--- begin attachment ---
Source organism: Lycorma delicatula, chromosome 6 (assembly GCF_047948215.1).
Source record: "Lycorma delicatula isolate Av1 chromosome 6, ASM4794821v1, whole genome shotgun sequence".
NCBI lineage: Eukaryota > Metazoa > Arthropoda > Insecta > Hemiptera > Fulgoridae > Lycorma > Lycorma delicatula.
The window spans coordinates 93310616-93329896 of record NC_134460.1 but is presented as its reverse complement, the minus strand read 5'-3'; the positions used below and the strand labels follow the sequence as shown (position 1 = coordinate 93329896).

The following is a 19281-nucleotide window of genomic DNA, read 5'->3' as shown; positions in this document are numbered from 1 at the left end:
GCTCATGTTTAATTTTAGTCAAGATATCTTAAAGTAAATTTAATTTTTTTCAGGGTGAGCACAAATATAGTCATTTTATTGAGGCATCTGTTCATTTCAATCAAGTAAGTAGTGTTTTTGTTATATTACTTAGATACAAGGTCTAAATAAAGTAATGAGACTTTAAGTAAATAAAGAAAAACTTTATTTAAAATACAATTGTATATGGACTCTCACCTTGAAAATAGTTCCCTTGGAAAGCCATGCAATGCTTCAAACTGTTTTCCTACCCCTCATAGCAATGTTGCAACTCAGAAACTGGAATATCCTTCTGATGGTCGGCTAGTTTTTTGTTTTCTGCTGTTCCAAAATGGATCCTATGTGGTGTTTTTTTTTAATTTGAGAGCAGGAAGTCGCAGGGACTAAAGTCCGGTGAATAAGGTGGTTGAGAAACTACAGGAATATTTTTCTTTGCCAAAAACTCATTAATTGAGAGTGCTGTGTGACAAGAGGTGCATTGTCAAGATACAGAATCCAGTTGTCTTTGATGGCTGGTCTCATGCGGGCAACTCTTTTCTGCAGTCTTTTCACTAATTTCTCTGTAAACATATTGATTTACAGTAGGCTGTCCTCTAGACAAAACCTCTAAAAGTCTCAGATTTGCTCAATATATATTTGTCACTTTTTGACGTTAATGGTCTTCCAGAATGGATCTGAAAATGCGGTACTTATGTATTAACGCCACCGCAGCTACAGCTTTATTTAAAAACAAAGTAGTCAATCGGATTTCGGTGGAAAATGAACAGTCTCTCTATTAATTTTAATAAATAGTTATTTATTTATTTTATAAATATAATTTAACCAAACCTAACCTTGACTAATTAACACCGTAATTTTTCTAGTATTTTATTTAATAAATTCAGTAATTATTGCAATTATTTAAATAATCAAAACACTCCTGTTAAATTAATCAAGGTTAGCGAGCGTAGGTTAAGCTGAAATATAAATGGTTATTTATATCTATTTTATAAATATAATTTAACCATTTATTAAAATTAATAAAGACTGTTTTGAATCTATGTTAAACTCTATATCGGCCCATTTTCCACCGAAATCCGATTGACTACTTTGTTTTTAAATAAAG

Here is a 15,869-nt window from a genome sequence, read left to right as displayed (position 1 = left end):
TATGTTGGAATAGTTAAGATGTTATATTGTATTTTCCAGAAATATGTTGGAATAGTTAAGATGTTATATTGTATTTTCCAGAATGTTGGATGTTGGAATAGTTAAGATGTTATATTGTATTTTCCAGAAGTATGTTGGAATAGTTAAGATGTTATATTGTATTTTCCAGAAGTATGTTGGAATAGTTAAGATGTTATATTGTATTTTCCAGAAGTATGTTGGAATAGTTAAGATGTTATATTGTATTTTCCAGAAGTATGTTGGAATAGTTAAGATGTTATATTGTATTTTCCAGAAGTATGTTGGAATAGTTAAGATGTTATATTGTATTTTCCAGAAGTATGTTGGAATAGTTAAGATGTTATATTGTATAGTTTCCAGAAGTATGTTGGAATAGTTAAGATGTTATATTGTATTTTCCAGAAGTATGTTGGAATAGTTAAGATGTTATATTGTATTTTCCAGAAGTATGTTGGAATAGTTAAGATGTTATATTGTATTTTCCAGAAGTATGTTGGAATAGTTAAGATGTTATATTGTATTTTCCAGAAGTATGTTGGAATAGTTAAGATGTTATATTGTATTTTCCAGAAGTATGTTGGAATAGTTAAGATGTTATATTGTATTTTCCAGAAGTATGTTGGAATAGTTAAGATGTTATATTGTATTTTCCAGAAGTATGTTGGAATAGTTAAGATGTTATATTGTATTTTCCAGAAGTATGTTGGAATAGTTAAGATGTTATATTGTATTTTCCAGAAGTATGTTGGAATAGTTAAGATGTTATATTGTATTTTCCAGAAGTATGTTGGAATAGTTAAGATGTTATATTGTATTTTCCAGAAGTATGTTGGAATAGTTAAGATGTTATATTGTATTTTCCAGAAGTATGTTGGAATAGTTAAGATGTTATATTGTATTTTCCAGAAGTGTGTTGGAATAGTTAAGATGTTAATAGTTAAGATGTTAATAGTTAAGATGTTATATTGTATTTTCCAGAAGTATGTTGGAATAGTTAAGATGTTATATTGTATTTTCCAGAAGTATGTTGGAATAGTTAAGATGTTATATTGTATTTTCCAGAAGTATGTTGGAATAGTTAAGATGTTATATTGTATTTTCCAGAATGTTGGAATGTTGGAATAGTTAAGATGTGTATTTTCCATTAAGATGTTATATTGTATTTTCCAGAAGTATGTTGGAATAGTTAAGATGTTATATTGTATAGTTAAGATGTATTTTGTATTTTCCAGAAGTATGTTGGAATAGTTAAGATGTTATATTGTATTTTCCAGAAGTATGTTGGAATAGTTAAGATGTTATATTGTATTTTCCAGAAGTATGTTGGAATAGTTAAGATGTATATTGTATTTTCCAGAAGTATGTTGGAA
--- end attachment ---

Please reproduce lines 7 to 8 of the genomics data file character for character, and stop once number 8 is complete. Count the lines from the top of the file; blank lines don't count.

Here is a 15,869-nt window from a genome sequence, read left to right as displayed (position 1 = left end):
TATGTTGGAATAGTTAAGATGTTATATTGTATTTTCCAGAAATATGTTGGAATAGTTAAGATGTTATATTGTATTTTCCAGAATGTTGGATGTTGGAATAGTTAAGATGTTATATTGTATTTTCCAGAAGTATGTTGGAATAGTTAAGATGTTATATTGTATTTTCCAGAAGTATGTTGGAATAGTTAAGATGTTATATTGTATTTTCCAGAAGTATGTTGGAATAGTTAAGATGTTATATTGTATTTTCCAGAAGTATGTTGGAATAGTTAAGATGTTATATTGTATTTTCCAGAAGTATGTTGGAATAGTTAAGATGTTATATTGTATTTTCCAGAAGTATGTTGGAATAGTTAAGATGTTATATTGTATAGTTTCCAGAAGTATGTTGGAATAGTTAAGATGTTATATTGTATTTTCCAGAAGTATGTTGGAATAGTTAAGATGTTATATTGTATTTTCCAGAAGTATGTTGGAATAGTTAAGATGTTATATTGTATTTTCCAGAAGTATGTTGGAATAGTTAAGATGTTATATTGTATTTTCCAGAAGTATGTTGGAATAGTTAAGATGTTATATTGTATTTTCCAGAAGTATGTTGGAATAGTTAAGATGTTATATTGTATTTTCCAGAAGTATGTTGGAATAGTTAAGATGTTATATTGTATTTTCCAGAAGTATGTTGGAATAGTTAAGATGTTATATTGTATTTTCCAGAAGTATGTTGGAATAGTTAAGATGTTATATTGTATTTTCCAGAAGTATGTTGGAATAGTTAAGATGTTATATTGTATTTTCCAGAAGTATGTTGGAATAGTTAAGATGTTATATTGTATTTTCCAGAAGTATGTTGGAATAGTTAAGATGTTATATTGTATTTTCCAGAAGTATGTTGGAATAGTTAAGATGTTATATTGTATTTTCCAGAAGTGTGTTGGAATAGTTAAGATGTTAATAGTTAAGATGTTAATAGTTAAGATGTTATATTGTATTTTCCAGAAGTATGTTGGAATAGTTAAGATGTTATATTGTATTTTCCAGAAGTATGTTGGAATAGTTAAGATGTTATATTGTATTTTCCAGAAGTATGTTGGAATAGTTAAGATGTTATATTGTATTTTCCAGAATGTTGGAATGTTGGAATAGTTAAGATGTGTATTTTCCATTAAGATGTTATATTGTATTTTCCAGAAGTATGTTGGAATAGTTAAGATGTTATATTGTATAGTTAAGATGTATTTTGTATTTTCCAGAAGTATGTTGGAATAGTTAAGATGTTATATTGTATTTTCCAGAAGTATGTTGGAATAGTTAAGATGTTATATTGTATTTTCCAGAAGTATGTTGGAATAGTTAAGATGTATATTGTATTTTCCAGAAGTATGTTGGAA